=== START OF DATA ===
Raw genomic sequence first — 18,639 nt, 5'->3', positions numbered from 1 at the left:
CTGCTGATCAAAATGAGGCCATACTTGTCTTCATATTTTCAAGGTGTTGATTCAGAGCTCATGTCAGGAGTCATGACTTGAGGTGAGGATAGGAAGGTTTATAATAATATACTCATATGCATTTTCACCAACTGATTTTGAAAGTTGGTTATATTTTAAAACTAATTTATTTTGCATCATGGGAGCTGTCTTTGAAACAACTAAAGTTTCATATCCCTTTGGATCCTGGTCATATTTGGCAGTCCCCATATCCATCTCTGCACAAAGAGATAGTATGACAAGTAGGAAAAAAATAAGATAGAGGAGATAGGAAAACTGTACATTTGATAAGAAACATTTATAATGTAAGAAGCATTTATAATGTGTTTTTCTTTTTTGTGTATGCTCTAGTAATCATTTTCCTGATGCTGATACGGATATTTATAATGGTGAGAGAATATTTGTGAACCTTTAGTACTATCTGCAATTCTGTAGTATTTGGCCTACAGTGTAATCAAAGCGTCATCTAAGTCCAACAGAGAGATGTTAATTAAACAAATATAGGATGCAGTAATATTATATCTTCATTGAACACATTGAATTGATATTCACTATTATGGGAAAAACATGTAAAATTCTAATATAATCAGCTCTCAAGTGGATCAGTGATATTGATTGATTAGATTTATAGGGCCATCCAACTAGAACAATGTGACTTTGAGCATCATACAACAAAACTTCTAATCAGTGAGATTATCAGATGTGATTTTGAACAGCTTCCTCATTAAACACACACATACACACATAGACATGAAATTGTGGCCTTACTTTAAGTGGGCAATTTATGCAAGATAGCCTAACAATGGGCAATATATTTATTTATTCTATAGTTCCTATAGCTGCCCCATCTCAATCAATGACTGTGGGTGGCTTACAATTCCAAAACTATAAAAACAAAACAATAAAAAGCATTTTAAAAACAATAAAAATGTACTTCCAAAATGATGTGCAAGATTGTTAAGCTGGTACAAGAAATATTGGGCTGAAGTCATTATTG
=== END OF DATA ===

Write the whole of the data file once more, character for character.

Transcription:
Raw genomic sequence first — 18,639 nt, 5'->3', positions numbered from 1 at the left:
CTGCTGATCAAAATGAGGCCATACTTGTCTTCATATTTTCAAGGTGTTGATTCAGAGCTCATGTCAGGAGTCATGACTTGAGGTGAGGATAGGAAGGTTTATAATAATATACTCATATGCATTTTCACCAACTGATTTTGAAAGTTGGTTATATTTTAAAACTAATTTATTTTGCATCATGGGAGCTGTCTTTGAAACAACTAAAGTTTCATATCCCTTTGGATCCTGGTCATATTTGGCAGTCCCCATATCCATCTCTGCACAAAGAGATAGTATGACAAGTAGGAAAAAAATAAGATAGAGGAGATAGGAAAACTGTACATTTGATAAGAAACATTTATAATGTAAGAAGCATTTATAATGTGTTTTTCTTTTTTGTGTATGCTCTAGTAATCATTTTCCTGATGCTGATACGGATATTTATAATGGTGAGAGAATATTTGTGAACCTTTAGTACTATCTGCAATTCTGTAGTATTTGGCCTACAGTGTAATCAAAGCGTCATCTAAGTCCAACAGAGAGATGTTAATTAAACAAATATAGGATGCAGTAATATTATATCTTCATTGAACACATTGAATTGATATTCACTATTATGGGAAAAACATGTAAAATTCTAATATAATCAGCTCTCAAGTGGATCAGTGATATTGATTGATTAGATTTATAGGGCCATCCAACTAGAACAATGTGACTTTGAGCATCATACAACAAAACTTCTAATCAGTGAGATTATCAGATGTGATTTTGAACAGCTTCCTCATTAAACACACACATACACACATAGACATGAAATTGTGGCCTTACTTTAAGTGGGCAATTTATGCAAGATAGCCTAACAATGGGCAATATATTTATTTATTCTATAGTTCCTATAGCTGCCCCATCTCAATCAATGACTGTGGGTGGCTTACAATTCCAAAACTATAAAAACAAAACAATAAAAAGCATTTTAAAAACAATAAAAATGTACTTCCAAAATGATGTGCAAGATTGTTAAGCTGGTACAAGAAATATTGGGCTGAAGTCATTATTG